Delta Streamlines In-flight Customer Service With New Windows Phone Handheld Devices For Flight Attendants

App Stores in the Enterprise?


App Stores

App Stores

The App Stores are one of the key pillars on which the SmartPhones have built their success. Not that mobile applications where only introduced at the time the stores became available, but they solved nearly all of the issues that existed until them.

First, it was very difficult for developers to find customers, and for customers to find the applications they wanted. This also discouraged many from investing time, effort and money in developing these native applications, which resulted in a low number of available ones.

Second, all the logistics of applications installed in devices rather than browsed from devices where not solved, in some cases falling into the traditional burdens of software distribution. Installing, uninstalling and specifically maintaining your applications up to date was not an easy thing to do.

Last, but not least, charging for the apps meant each developer had to find a solution for managing the payments, with PayPal having been a traditional partner on this space.

But suddendly these App Stores arrive, and buying applications becomes as easy as buying any other article online, making the installation and uninstallation of applications as easy as 1-2-3, and more importantly, you no longer need to worry about keeping your software up to date. The App Store will tell you and let you update what you want, when you want it. Easy right?. Bringing developers and consumers to a single place has also boosted both the availability and consumption of applications, with numbers of applications in the hundreds of thousands.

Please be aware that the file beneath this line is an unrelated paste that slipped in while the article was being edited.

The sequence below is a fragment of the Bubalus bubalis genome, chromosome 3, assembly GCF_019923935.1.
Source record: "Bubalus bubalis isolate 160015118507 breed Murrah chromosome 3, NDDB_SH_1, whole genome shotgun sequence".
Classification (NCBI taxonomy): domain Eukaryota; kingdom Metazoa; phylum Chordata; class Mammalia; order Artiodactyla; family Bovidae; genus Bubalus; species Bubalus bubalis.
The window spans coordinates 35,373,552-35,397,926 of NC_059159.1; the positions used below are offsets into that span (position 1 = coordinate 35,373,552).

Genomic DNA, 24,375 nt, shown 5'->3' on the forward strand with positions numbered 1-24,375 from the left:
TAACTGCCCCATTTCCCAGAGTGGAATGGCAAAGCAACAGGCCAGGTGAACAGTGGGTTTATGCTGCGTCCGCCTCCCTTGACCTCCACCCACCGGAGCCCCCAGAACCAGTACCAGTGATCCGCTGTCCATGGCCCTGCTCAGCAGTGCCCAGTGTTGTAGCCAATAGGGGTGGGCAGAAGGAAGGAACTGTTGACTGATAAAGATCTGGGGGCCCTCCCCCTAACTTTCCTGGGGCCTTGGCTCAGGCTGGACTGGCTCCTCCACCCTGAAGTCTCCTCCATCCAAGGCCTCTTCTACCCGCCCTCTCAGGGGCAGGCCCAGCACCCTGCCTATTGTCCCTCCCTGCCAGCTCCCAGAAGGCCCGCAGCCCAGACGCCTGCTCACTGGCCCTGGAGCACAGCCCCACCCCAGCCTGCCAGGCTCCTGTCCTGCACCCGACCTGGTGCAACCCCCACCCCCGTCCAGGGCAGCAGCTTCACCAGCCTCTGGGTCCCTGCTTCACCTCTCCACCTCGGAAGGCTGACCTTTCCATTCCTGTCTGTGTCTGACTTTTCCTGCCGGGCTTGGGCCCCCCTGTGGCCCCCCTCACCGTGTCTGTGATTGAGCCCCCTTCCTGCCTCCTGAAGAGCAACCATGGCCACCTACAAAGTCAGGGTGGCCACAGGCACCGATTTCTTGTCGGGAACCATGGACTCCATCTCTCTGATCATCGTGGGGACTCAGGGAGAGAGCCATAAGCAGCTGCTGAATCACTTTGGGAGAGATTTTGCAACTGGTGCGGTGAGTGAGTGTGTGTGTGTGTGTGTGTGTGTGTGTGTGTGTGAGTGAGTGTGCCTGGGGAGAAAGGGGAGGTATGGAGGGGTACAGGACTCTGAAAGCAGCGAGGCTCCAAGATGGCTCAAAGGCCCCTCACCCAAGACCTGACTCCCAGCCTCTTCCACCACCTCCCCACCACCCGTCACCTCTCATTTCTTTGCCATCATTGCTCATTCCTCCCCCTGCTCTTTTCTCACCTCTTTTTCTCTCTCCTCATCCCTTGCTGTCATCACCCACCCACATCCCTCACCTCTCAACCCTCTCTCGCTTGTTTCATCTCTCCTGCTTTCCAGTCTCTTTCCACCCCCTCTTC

So are these new stores the panacea for software distribution?. I suspected so, and I kind of confirmed it when Apple launched the App Store for Mac. The concept is reaching the desktop. So this is when things get interesting. Can this be applied to your corporate environment?. I hope so.

Distributed computing

There are a number of issues typically associated to large estates of PCs usually running Windows.

First, one size does not fit all, so you will face different users with different software needs, meaning that you will need to find a balance between standardization (critical to keep support and maintenance costs under control) and the specific needs of your user communities.

Second, you will have to automate as much as possible the possible of provisioning applications upon users requests, and more importantly, keep an inventory of all of this, as you want to know who is using what to avoid any licensing issues.he

Cost. This is usually tackled by complex approval processes which in the end do not really cap the amount of money a user spends on software which is likely to be rarely used.

And not to talk about software updates and patching.

When you look at these traditional issues, it seems miraculous that the App Stores have achieved to resolve most of this issues for a wider, more diverse crowd than the one in any of the Company.

Applying the concept

So how about delivering vanilla desktops or laptops to your employees, and giving them a budget according to their profile?. If a concept such as an App Store could exist in the corporate environment, users could have a budget to spend there. Go to the supermarket, choose what you need and install it. You are running out of budget? Maybe you can return to the App Store that application you downloaded which no longer you are using.

This, if tied to an inventory of licenses, will surely help software costs under control on a very predictable manner, while giving a much better user experience. Your users are now autonomous and can self manage their software, which would also have a very positive impact in your helpdesk and engineering budgets.

Did I talk about software updates and patching? How much money do you spend on that?

I am sure there are lots of challenges to be solved before such a concept can be applied completely in the Enterprise world, but after seeing what Apple has achieved with the Mac App Store I am hopeful it will come…